PEI first introduced the idea of supported decision-making in the 1990’s and in in 1996, an Act reached 3rd reading in the PEI Legislature. Since then – over the past twenty years – several attempts to re-create legislation have been made. In each case, community groups were asked for their input.

Since the ratification of the UN Convention by Canada in 2012, all provinces and territories are required to develop SDM legislation in order for Canada to be in compliance with the convention. The province of PEI has committed to do this, and has included members of the community in its efforts over the past 2 or 3 years. A government/community committee met on a regular basis until 2015 and plans are in the works for that committee to reconvene.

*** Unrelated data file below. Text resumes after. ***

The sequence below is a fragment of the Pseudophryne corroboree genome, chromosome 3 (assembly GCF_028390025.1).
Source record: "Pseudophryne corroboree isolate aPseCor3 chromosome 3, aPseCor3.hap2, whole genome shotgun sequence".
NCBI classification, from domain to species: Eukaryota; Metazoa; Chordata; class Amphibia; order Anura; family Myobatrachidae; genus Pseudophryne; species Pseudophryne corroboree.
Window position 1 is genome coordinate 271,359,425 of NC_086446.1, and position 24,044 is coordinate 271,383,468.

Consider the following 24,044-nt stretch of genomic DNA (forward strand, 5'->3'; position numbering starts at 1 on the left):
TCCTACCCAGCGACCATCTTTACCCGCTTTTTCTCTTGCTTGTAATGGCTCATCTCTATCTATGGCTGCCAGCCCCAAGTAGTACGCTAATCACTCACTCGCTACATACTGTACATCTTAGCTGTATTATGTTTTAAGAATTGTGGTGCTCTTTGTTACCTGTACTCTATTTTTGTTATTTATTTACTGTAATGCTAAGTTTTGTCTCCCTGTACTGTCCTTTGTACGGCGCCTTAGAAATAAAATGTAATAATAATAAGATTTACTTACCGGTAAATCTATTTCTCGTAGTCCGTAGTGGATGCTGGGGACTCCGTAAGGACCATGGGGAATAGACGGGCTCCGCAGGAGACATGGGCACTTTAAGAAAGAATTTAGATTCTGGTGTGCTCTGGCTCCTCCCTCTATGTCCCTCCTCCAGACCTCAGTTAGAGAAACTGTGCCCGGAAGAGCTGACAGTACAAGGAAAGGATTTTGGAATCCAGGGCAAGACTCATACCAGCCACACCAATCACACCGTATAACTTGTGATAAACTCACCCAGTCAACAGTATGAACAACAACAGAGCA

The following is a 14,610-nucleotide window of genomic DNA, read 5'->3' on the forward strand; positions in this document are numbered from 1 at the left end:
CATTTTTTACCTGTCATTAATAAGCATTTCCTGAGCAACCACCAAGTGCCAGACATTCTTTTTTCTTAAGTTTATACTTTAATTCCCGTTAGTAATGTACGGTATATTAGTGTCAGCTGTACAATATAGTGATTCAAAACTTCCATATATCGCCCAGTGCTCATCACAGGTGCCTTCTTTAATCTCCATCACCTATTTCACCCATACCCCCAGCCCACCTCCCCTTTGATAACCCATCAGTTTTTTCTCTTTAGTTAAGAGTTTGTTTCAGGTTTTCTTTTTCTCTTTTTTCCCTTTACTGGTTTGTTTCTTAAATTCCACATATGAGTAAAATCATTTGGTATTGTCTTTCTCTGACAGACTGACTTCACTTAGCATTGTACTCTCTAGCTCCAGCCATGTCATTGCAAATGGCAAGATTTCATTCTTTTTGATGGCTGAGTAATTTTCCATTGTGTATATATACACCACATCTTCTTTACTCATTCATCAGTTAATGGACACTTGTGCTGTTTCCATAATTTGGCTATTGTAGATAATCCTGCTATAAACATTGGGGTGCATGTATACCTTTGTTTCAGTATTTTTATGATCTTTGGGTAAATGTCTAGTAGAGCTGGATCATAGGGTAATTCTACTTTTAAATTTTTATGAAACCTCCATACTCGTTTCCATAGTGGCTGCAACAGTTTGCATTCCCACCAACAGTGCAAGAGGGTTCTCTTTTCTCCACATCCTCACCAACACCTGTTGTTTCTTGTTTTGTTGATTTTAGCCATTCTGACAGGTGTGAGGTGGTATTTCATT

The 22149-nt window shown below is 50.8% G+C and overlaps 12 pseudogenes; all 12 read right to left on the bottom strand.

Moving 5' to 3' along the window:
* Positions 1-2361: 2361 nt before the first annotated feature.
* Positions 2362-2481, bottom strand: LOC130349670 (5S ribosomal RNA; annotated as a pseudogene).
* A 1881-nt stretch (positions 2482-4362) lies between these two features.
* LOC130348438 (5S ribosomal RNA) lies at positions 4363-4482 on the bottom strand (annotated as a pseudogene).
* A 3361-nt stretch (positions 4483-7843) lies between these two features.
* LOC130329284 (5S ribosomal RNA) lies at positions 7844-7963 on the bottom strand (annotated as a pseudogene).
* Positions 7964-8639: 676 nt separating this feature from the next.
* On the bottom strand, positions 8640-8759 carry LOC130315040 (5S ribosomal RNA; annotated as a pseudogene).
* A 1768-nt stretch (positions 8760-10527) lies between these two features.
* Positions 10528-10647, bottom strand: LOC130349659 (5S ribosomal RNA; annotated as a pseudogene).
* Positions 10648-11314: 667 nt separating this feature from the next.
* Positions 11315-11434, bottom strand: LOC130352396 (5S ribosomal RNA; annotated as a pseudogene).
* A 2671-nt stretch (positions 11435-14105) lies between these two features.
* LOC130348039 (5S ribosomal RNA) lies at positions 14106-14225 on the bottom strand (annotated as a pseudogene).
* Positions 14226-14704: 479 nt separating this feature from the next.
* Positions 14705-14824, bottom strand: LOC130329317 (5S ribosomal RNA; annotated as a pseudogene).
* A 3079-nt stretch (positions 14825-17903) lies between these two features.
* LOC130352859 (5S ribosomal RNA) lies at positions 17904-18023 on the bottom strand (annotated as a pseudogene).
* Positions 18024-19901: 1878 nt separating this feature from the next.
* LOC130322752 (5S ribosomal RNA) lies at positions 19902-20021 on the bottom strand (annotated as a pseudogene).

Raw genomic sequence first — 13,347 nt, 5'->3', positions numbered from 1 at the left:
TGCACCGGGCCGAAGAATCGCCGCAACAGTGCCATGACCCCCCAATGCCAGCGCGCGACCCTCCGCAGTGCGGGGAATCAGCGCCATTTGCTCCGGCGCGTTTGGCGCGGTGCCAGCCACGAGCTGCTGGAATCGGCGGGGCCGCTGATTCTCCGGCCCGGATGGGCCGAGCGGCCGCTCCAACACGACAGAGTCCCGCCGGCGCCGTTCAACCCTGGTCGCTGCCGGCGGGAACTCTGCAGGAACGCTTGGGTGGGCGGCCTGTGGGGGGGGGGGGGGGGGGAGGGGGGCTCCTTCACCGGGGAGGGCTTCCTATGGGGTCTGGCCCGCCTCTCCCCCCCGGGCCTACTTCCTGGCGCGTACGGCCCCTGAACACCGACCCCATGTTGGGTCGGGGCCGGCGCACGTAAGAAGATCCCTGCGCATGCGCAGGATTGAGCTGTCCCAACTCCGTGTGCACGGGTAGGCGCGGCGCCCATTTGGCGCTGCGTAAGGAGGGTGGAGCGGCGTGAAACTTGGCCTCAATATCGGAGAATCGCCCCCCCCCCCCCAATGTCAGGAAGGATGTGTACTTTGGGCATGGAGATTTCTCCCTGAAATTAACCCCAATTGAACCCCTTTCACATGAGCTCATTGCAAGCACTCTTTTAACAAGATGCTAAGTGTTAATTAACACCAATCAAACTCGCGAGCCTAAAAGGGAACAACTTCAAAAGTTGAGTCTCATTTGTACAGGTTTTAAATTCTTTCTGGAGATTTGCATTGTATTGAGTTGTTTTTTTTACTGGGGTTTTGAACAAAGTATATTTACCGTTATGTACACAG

In 2017, the Coalition for Supported Decision-Making held a public workshop called Who Decides? with guest speaker Joanne Taylor from NIDUS Personal Planning Resource Centre and Registry - the organization in British Columbia that provides information, engages community and helps people to make supported decision-making agreements under the BC Representation Agreement Act. You can read the report of that workshop here.

Migrant Workers

Cooper Institute has worked on issues related to the rights of migrant workers since 2010. Find out more about what we've been doing here.